Guys, you MUST visit Meteora, Greece! In fact I cant believe it’s taken me this long to write this post. Since we’ve visited, I’ve waxed lyrical about its amazingness to anyone and everyone. Truth be told, we loved Meteora so much we actually considered having our wedding here. We did in fact get married in Cinque Terre, Italy Anyways, Meteora, Greece is one of the most unique and memorable places we’ve visited. Out of the 50 countries we’ve been to, Meteora is in our top 5.
We hope this short piece will inspire you to go off-the-beaten-track a little and visit Meteora, Greece before it becomes the next big thing in travel. It sure is pretty enough to be at the top of everyone’s bucket list!
Why is Meteora so unique?
Meteora and its surrounding areas was originally settled by monks who lived in little caves in the rocks way back in the 11th century. As an invasion from the Turkish army looked imminent, these monks climbed higher up the rock face. Until they reached the inaccessible peak at the top. Here, through no easy feat they managed to build the first monasteries. They actually brought all the building material up using ladders, and ropes with baskets at the end.
When the turkish did finally invade, the Meteora monasteries remained unscathed. During this time the monasteries became the academic and artistic centres for locals.
Best time of year to visit Meteora
Our visit to Meteora was in mid-June, which worked well for us. Temperature-wise it was hot but not unbearably so. It can get very hot in July and August. Mid-June is also a little quieter than other Summer months as it is not quite school holidays in Europe yet. A lot of the tourism to Meteora is from Europe, so I would avoid the school holiday period (mid-July to the end of August) if at all possible.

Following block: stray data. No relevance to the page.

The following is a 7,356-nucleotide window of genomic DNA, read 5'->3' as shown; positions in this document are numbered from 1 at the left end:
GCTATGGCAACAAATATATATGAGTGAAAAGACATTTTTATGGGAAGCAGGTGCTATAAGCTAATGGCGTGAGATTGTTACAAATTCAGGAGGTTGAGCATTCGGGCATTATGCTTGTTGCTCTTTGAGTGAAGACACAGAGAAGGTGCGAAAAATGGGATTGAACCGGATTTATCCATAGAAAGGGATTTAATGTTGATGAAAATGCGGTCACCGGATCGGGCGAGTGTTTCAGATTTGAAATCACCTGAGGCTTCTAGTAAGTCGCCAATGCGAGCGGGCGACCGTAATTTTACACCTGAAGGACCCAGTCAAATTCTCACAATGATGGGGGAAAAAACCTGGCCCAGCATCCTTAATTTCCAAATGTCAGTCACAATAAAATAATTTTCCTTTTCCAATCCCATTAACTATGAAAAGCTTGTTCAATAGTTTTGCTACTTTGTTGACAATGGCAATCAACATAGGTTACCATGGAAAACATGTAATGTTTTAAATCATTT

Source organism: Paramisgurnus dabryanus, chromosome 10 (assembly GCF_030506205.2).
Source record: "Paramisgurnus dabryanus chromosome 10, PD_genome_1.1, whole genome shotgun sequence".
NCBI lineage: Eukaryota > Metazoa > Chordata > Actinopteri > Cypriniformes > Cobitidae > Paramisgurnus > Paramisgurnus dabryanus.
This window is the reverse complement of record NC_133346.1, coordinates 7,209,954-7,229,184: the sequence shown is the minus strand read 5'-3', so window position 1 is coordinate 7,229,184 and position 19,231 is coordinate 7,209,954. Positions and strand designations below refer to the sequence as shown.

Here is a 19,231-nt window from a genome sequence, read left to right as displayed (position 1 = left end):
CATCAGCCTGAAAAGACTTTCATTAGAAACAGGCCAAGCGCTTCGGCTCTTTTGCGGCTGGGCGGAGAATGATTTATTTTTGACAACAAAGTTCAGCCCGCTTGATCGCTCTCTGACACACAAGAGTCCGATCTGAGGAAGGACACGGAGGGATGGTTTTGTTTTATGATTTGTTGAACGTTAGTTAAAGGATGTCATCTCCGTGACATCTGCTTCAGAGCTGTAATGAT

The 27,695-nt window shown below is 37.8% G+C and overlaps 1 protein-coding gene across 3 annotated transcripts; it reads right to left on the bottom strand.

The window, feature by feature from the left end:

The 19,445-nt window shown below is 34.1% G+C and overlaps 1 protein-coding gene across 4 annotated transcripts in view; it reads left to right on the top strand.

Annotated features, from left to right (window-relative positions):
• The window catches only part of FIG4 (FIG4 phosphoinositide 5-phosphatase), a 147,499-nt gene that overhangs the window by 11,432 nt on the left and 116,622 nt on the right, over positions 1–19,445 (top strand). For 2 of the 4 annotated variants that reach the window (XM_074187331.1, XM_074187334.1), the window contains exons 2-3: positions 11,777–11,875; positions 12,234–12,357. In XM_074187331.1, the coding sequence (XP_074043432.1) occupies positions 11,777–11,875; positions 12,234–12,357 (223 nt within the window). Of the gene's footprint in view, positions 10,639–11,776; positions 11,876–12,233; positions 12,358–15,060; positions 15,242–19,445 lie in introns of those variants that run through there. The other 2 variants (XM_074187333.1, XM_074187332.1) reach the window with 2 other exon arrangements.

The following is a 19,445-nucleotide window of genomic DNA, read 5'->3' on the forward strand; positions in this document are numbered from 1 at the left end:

A friend of ours visited in late October. We saw his photos and the beautiful fall colours made a stunning backdrop to the monasteries. It is a lot quieter in October and you can find some great hotel deals at this time.
How to get to Meteora, Greece
The most common way for tourists to get to Meteora is to get the direct train from Athens to Kalambaka. This takes 5 hours and can cost up to € 30. This was how we departed Meteora and we found the train itself to be clean and uncrowded. But bear in mind the trains are typically late coming into the station. You can book a guided day tour to Meteora from Athens (that also includes the train fare) if you’re short on time.
Because we were on a 6-week backpacking trip through Greece (including the tiny island of Syros and super-famous Santorini) we found our way to Meteora the less-popular way. We got the ferry from Corfu to Igoumenitsa, which takes approximately an hour and a half. From Igoumenitsa, we hopped on a KTEL bus to Ioannina. This took about an hour and 15 minutes. We actually decided to spend a few hours in Ioannina as we heard it was a cool university town. Ioannina had a really cool vibe and it was cheaper than most of our other stops. In fact, we regretted not spending the night here.
From Ioannina we got the bus to Kalampaka, which is the closest large town to Meteora. We did have to change buses in Trikala. All in all the journey took 3 hours 15 minutes. For all those buses the total cost was approximately € 20. A very cheap way of getting to Meteora!
For planning your routes to and from Meteora, we highly recommend Rome to Rio
Where to stay in Meteora?
We stayed at the gorgeous Hotel Meteora in Kastraki and it was honestly the nicest accommodation we stayed at in Greece. It has 63 rooms, a pool and the most epic view of the Meteora rocks. We didn’t want to leave.
It was a short walk from the hotel into the town of Kastraki, but be sure to bring a torch as the path is unlit. However, most evenings there are fireflies to light your path home – magical! Our room at Hotel Meteora included breakfast and we sat by the pool every morning watching the first light hit the Meteora rocks.
Best places to eat near the Meteora monasteries
Thankfully, there are lots of authentic Greek restaurants within a short walk of the Hotel Meteora. A short drive away in the larger town of Kalambaka some of our favourite restaurants included Elias Garden & Restaurant Meteora. Whilst in Kastraki (where our hotel was located), we loved Stefanos Meteora Tavern and Restaurant Batalogianni.